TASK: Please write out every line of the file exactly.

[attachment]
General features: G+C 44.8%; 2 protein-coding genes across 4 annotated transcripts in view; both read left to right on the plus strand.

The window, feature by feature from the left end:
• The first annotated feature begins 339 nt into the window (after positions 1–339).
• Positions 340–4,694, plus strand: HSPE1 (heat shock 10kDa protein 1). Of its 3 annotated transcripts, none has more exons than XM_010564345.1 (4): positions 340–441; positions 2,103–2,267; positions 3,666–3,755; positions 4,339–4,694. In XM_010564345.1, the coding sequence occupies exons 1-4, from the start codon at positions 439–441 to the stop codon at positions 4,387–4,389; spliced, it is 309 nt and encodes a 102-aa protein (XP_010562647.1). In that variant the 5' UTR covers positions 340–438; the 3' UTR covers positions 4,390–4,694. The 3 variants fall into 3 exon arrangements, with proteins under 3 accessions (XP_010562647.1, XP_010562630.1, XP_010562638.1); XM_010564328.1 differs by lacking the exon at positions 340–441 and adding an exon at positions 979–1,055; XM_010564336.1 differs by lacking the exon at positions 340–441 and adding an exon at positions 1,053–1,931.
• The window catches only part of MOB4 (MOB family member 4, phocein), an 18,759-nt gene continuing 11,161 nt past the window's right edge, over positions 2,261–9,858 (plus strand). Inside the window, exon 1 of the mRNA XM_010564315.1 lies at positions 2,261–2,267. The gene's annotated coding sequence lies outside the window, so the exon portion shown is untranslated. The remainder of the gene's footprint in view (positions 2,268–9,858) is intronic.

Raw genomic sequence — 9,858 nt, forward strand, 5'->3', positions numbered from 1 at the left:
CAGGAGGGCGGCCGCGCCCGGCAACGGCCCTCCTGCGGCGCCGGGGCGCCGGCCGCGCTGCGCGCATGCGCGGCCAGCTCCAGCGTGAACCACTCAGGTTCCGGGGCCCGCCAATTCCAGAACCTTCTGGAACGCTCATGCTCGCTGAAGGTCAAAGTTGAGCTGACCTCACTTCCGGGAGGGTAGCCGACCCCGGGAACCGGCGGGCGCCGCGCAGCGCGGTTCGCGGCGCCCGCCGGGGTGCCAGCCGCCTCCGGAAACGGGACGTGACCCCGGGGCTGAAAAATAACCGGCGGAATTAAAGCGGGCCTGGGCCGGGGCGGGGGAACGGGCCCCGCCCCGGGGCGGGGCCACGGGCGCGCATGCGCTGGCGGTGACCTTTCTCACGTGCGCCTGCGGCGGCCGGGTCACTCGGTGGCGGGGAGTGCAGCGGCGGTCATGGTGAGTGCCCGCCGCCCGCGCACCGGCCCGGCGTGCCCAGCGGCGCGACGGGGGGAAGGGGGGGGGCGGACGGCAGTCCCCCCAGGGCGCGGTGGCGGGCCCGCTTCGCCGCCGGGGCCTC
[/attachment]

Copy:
General features: G+C 44.8%; 2 protein-coding genes across 4 annotated transcripts in view; both read left to right on the plus strand.

The window, feature by feature from the left end:
• The first annotated feature begins 339 nt into the window (after positions 1–339).
• Positions 340–4,694, plus strand: HSPE1 (heat shock 10kDa protein 1). Of its 3 annotated transcripts, none has more exons than XM_010564345.1 (4): positions 340–441; positions 2,103–2,267; positions 3,666–3,755; positions 4,339–4,694. In XM_010564345.1, the coding sequence occupies exons 1-4, from the start codon at positions 439–441 to the stop codon at positions 4,387–4,389; spliced, it is 309 nt and encodes a 102-aa protein (XP_010562647.1). In that variant the 5' UTR covers positions 340–438; the 3' UTR covers positions 4,390–4,694. The 3 variants fall into 3 exon arrangements, with proteins under 3 accessions (XP_010562647.1, XP_010562630.1, XP_010562638.1); XM_010564328.1 differs by lacking the exon at positions 340–441 and adding an exon at positions 979–1,055; XM_010564336.1 differs by lacking the exon at positions 340–441 and adding an exon at positions 1,053–1,931.
• The window catches only part of MOB4 (MOB family member 4, phocein), an 18,759-nt gene continuing 11,161 nt past the window's right edge, over positions 2,261–9,858 (plus strand). Inside the window, exon 1 of the mRNA XM_010564315.1 lies at positions 2,261–2,267. The gene's annotated coding sequence lies outside the window, so the exon portion shown is untranslated. The remainder of the gene's footprint in view (positions 2,268–9,858) is intronic.

Raw genomic sequence — 9,858 nt, forward strand, 5'->3', positions numbered from 1 at the left:
CAGGAGGGCGGCCGCGCCCGGCAACGGCCCTCCTGCGGCGCCGGGGCGCCGGCCGCGCTGCGCGCATGCGCGGCCAGCTCCAGCGTGAACCACTCAGGTTCCGGGGCCCGCCAATTCCAGAACCTTCTGGAACGCTCATGCTCGCTGAAGGTCAAAGTTGAGCTGACCTCACTTCCGGGAGGGTAGCCGACCCCGGGAACCGGCGGGCGCCGCGCAGCGCGGTTCGCGGCGCCCGCCGGGGTGCCAGCCGCCTCCGGAAACGGGACGTGACCCCGGGGCTGAAAAATAACCGGCGGAATTAAAGCGGGCCTGGGCCGGGGCGGGGGAACGGGCCCCGCCCCGGGGCGGGGCCACGGGCGCGCATGCGCTGGCGGTGACCTTTCTCACGTGCGCCTGCGGCGGCCGGGTCACTCGGTGGCGGGGAGTGCAGCGGCGGTCATGGTGAGTGCCCGCCGCCCGCGCACCGGCCCGGCGTGCCCAGCGGCGCGACGGGGGGAAGGGGGGGGGCGGACGGCAGTCCCCCCAGGGCGCGGTGGCGGGCCCGCTTCGCCGCCGGGGCCTC